France has issued an international arrest warrant for Syrian President Bashar al Assad over the alleged use of banned chemical weapons against civilians.
It is the first international arrest warrant issued for the Syrian head of state, whose forces responded to protests that began in 2011 with a brutal crackdown that UN experts have said amounts to war crimes.
Warrants were also issued for Mr Assad’s brother, Maher al Assad, who commands the 4th Armoured Division, and two Syrian army generals, Ghassan Abbas and Bassam al Hassan.
While Mr Assad is unlikely to face trial in France, international warrants for a serving leader are exceptionally rare and send a strong message at a time when some countries have welcomed him back into the diplomatic fold.
A report by a former International Criminal Court judge recently said Mr Assad should not be invited to this year’s COP28 climate talks because of the environmental destruction he and his regime have caused.
The arrest warrants, which refer to charges of complicity in crimes against humanity and in war crimes, follow a criminal investigation into chemical weapons attacks in the town of Douma and the district of Eastern Ghouta which killed more than 1,000 people in August 2013.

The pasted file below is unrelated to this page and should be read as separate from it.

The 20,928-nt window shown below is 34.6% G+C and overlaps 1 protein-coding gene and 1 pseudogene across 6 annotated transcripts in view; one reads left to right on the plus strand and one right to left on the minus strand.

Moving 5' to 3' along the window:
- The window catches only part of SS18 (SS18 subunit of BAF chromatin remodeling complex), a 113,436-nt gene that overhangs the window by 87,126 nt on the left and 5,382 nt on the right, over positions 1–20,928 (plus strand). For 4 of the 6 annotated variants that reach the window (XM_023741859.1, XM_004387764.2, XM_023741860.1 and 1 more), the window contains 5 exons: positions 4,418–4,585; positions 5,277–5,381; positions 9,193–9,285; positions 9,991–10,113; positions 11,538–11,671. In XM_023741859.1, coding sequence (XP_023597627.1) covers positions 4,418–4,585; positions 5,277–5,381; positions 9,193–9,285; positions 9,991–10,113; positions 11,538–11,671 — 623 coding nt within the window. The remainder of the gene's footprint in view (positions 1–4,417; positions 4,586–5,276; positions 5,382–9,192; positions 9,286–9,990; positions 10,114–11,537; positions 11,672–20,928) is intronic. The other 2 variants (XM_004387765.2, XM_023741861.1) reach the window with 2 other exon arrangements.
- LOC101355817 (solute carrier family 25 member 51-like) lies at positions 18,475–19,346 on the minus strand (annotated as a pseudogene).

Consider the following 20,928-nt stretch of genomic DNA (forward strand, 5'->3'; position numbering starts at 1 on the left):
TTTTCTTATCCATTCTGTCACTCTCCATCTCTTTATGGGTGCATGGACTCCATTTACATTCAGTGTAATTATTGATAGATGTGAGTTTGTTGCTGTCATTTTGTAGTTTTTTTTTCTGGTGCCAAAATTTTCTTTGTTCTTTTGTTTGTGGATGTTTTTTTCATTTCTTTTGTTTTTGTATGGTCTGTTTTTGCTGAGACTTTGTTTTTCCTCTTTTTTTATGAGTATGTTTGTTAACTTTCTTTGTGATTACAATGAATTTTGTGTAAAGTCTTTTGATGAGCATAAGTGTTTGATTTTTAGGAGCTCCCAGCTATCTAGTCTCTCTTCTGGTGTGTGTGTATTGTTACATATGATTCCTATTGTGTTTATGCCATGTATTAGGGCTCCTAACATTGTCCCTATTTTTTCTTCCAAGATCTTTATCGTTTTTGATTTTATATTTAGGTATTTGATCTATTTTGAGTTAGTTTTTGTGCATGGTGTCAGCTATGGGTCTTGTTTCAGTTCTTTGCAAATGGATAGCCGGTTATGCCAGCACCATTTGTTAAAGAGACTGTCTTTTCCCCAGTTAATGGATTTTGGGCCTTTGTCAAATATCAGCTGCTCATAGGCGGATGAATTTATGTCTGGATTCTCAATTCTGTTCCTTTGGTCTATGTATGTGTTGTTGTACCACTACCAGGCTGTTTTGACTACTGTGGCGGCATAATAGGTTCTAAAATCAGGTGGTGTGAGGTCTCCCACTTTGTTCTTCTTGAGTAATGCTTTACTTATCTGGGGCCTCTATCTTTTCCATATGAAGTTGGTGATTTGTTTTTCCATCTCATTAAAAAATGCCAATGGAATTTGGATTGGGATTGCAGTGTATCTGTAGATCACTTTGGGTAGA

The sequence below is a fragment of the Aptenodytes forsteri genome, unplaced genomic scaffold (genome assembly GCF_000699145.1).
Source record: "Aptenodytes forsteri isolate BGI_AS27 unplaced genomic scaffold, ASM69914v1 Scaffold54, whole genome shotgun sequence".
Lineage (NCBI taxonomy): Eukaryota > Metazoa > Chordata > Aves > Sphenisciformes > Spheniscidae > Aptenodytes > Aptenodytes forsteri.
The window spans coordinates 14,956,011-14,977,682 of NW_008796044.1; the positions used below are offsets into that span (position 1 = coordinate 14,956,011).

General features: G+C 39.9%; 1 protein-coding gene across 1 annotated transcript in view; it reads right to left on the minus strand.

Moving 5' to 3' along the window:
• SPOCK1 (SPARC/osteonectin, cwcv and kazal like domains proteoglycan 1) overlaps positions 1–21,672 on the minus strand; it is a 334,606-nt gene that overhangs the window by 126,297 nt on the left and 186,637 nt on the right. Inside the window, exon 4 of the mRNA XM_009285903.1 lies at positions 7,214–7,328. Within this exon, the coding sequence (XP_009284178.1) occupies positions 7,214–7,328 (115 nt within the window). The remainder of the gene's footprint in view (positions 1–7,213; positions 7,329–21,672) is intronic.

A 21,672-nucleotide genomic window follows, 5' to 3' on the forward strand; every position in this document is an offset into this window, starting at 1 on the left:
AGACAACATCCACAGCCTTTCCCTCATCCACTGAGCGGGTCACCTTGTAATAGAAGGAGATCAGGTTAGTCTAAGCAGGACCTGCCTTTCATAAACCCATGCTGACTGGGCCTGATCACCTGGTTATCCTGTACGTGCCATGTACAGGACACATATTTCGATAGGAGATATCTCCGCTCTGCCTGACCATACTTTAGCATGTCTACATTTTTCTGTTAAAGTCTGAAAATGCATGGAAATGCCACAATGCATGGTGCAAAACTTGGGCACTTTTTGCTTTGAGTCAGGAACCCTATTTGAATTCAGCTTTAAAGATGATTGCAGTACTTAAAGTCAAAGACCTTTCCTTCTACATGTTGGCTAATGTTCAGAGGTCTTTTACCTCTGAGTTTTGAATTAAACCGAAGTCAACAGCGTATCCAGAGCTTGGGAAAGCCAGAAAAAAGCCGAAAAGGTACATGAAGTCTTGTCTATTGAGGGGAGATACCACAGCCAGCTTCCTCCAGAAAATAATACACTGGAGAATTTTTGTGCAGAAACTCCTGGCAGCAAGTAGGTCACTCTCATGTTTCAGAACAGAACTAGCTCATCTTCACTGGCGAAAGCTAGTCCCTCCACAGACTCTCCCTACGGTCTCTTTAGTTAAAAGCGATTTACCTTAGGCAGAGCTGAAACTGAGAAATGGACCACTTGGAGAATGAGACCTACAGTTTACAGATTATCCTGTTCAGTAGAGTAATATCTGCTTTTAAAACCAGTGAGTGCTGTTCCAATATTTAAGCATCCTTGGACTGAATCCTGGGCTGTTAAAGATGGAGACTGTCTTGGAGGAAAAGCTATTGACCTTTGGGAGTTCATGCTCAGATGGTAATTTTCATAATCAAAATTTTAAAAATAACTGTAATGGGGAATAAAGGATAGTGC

Syria denies using chemical weapons, but a previous joint inquiry of the United Nations and Organisation for the Prohibition of Chemical Weapons found the Syrian government used the nerve agent sarin in an April 2017 attack and has repeatedly used chlorine as a weapon.
The volume and detailed evidence in the Eastern Ghouta case convinced the judges there was “serious or corroborating evidence making it likely” that Mr Assad, his brother and the generals “took part in planning an execution of these attacks and bear individual criminal responsibility for the crimes,” the NGOs behind the complaint said in a statement.
“The president is responsible for many crimes in Syria – but with this type of weapon in particular – sarin gas – it’s impossible to jump over the gap [of his involvement],” Mazen Darwish, lawyer and founder of the Syrian Center for Media and Freedom of Expression (SCM), which filed the case in France, told Reuters.
Similar complaints have been submitted to authorities in Germany and Sweden.
Watchdogs allege Syrian forces continue to carry out chemical attacks
The Assad regime blamed the Douma and Eastern Ghouta attacks on opposition forces it said were trying to push for foreign military intervention.
The US threatened military retaliation in the aftermath of the attack, with then president Barack Obama saying Mr Assad’s use of chemical weapons would be Washington’s “red line”, but the US was wary of a new war following its invasions in Iraq and Afghanistan.
Instead Washington settled for a deal with Russia for Syria to give up its chemical weapons stockpile, which Damascus said it did, though watchdog groups have continued to allege Syrian forces have carried out chemical attacks since then.